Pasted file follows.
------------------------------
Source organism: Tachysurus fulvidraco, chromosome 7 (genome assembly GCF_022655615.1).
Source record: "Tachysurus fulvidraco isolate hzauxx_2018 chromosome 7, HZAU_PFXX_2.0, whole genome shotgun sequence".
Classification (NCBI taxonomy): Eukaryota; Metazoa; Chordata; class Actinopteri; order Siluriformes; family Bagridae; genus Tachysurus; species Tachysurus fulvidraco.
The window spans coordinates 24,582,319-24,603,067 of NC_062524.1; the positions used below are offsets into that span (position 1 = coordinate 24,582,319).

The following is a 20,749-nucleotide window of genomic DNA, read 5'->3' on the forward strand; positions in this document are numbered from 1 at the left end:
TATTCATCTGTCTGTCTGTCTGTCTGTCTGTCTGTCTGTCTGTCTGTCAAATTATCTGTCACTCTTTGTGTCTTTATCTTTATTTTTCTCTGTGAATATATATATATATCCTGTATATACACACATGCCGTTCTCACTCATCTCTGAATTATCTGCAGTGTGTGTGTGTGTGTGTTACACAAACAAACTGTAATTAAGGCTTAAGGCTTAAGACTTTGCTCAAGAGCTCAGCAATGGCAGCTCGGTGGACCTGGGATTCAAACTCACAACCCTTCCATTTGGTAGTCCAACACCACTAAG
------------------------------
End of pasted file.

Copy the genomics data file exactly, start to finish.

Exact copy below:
Source organism: Tachysurus fulvidraco, chromosome 7 (genome assembly GCF_022655615.1).
Source record: "Tachysurus fulvidraco isolate hzauxx_2018 chromosome 7, HZAU_PFXX_2.0, whole genome shotgun sequence".
Classification (NCBI taxonomy): Eukaryota; Metazoa; Chordata; class Actinopteri; order Siluriformes; family Bagridae; genus Tachysurus; species Tachysurus fulvidraco.
The window spans coordinates 24,582,319-24,603,067 of NC_062524.1; the positions used below are offsets into that span (position 1 = coordinate 24,582,319).

The following is a 20,749-nucleotide window of genomic DNA, read 5'->3' on the forward strand; positions in this document are numbered from 1 at the left end:
TATTCATCTGTCTGTCTGTCTGTCTGTCTGTCTGTCTGTCTGTCTGTCAAATTATCTGTCACTCTTTGTGTCTTTATCTTTATTTTTCTCTGTGAATATATATATATATCCTGTATATACACACATGCCGTTCTCACTCATCTCTGAATTATCTGCAGTGTGTGTGTGTGTGTGTTACACAAACAAACTGTAATTAAGGCTTAAGGCTTAAGACTTTGCTCAAGAGCTCAGCAATGGCAGCTCGGTGGACCTGGGATTCAAACTCACAACCCTTCCATTTGGTAGTCCAACACCACTAAG